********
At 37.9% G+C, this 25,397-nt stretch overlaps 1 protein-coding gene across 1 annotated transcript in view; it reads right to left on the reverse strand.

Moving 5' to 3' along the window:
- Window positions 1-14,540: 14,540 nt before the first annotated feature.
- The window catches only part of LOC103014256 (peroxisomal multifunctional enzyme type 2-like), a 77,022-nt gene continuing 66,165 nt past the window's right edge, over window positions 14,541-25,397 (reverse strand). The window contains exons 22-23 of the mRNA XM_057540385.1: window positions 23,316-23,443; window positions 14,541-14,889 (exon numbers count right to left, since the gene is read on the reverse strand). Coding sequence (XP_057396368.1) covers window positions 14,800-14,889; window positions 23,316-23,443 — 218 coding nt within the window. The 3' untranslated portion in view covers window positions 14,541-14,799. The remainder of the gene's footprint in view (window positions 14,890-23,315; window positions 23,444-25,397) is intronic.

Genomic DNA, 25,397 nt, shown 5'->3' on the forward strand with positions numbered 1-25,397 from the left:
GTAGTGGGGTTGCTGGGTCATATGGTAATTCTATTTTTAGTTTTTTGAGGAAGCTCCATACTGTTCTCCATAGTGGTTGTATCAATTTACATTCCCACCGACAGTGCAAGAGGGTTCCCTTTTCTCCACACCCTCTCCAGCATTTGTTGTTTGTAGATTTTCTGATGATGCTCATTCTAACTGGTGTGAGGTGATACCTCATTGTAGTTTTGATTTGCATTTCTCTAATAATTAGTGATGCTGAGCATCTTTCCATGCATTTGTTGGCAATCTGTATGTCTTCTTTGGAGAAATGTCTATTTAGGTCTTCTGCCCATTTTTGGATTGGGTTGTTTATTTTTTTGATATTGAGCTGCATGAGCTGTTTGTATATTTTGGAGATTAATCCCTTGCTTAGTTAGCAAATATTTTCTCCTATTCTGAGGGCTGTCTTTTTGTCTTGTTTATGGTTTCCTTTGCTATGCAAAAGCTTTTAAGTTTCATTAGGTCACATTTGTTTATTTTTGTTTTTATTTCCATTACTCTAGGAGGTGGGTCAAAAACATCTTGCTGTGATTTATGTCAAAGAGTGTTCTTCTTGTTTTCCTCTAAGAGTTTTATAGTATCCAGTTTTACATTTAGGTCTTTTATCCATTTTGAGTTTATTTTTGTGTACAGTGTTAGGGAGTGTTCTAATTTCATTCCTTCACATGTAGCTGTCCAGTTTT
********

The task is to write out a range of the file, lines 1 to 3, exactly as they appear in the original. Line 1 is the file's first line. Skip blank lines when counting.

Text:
At 37.9% G+C, this 25,397-nt stretch overlaps 1 protein-coding gene across 1 annotated transcript in view; it reads right to left on the reverse strand.

Moving 5' to 3' along the window:
- Window positions 1-14,540: 14,540 nt before the first annotated feature.